By REBECCA FOGG
Hardly a day goes by that I don’t read the term “Disruptive Innovation” cited in relation to health care delivery. This might seem like a good thing, given that our expensive, wasteful, and in some cases frightfully ineffective traditional delivery model is in dire need of transformation. However, the term is frequently misunderstood to refer to any innovation representing a radical departure from an industry’s prior best offerings. In fact, it actually has a very specific definition.
Disruptive Innovation is the phenomenon by which an innovation transforms an existing market or sector by introducing simplicity, convenience, accessibility, and affordability where complication and high cost have become the status quo—eventually completely redefining the industry. It has played out in markets from home entertainment to teeth whitening, and it could make health care delivery more effective by making providers’ care processes, as well as individuals’ own self-care regimes easier and less costly. This, in turn, would reduce the need for both more, and more expensive, interventions over time.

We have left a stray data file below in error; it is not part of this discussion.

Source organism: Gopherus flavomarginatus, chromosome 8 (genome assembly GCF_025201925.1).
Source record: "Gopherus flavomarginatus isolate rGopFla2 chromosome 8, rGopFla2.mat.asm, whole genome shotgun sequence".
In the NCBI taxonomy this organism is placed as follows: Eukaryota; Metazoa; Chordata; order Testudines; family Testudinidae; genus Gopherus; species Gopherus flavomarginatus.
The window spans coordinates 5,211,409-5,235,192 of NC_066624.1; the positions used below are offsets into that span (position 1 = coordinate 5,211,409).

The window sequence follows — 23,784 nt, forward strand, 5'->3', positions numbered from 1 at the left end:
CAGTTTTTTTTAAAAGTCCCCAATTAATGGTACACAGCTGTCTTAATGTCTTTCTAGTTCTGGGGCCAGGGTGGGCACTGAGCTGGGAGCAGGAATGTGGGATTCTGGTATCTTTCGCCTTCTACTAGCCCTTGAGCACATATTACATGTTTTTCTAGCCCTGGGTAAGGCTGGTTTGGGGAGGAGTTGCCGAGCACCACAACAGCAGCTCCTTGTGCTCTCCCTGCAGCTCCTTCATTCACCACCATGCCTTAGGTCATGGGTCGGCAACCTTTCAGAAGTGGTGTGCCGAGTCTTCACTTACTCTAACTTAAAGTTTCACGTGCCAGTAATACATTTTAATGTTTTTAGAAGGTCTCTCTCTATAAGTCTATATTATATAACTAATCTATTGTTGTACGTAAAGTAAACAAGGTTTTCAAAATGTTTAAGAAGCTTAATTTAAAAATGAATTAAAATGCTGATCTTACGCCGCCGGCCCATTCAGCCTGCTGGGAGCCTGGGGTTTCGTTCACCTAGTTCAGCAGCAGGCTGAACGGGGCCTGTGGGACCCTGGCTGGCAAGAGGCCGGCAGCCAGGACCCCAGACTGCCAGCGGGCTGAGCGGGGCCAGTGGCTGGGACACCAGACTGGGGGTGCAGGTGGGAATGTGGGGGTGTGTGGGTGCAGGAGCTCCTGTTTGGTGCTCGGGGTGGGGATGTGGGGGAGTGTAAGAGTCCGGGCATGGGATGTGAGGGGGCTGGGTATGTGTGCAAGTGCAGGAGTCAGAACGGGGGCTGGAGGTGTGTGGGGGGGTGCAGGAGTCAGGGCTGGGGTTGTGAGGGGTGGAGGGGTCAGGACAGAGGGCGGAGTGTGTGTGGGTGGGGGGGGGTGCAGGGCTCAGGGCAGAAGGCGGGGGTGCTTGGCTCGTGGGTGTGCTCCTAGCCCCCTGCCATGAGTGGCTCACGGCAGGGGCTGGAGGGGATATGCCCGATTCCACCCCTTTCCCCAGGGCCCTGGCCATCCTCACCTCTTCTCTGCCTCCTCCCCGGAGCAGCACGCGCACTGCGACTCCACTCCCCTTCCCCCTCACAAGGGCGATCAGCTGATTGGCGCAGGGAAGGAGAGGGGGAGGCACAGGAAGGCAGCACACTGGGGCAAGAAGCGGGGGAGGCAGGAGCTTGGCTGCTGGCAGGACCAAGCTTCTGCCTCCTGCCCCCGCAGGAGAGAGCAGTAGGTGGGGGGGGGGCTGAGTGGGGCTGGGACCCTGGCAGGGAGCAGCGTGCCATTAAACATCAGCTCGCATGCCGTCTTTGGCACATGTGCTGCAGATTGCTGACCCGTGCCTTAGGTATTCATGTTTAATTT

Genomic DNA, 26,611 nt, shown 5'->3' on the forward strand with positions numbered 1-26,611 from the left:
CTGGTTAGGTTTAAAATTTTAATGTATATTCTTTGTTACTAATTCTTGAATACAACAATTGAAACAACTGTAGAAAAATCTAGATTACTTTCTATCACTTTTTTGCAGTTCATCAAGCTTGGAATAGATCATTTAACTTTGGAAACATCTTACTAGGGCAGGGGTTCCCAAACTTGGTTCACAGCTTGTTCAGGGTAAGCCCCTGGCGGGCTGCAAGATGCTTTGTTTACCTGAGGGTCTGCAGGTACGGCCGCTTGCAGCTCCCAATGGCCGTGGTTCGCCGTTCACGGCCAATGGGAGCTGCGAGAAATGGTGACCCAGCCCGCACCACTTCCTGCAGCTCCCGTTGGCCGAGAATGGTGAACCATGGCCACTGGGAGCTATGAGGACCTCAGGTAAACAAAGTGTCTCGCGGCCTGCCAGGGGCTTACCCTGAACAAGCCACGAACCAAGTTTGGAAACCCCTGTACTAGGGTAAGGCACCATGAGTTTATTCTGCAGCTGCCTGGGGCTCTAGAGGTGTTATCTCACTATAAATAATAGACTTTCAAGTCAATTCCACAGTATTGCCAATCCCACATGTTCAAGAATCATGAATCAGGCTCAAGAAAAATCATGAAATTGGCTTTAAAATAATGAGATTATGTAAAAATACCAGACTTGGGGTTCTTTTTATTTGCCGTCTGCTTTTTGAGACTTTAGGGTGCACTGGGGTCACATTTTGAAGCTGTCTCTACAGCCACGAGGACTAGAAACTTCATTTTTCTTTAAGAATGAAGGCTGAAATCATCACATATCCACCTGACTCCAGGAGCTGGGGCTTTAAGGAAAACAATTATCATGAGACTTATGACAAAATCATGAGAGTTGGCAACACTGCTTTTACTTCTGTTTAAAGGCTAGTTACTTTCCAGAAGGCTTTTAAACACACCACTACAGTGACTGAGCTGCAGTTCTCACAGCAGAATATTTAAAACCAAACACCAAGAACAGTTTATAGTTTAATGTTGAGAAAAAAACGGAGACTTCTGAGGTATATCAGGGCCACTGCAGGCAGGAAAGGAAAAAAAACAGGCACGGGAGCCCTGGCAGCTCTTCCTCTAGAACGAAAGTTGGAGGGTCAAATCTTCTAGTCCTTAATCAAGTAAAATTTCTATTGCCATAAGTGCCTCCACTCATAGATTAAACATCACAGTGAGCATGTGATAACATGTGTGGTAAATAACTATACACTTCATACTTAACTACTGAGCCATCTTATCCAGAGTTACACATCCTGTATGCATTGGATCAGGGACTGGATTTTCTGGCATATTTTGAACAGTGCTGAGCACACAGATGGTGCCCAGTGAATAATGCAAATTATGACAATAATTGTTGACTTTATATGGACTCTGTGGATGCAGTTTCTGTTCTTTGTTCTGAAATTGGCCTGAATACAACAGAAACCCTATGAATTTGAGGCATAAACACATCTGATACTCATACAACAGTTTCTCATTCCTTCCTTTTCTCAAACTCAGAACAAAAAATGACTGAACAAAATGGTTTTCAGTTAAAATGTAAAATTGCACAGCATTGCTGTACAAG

Unfortunately, disruption has been slow to emerge in the health care sector. It’s been thwarted by the broader health care industry’s unique structure, which tends to prioritize the needs of commercial insurers and large employers (who pay the most for consumer care) over those of health care consumers themselves. It also stacks the deck against disruptive entrepreneurs, since established providers effectively control professional licensing requirements, and (along with insurers) access to patients & key delivery partners.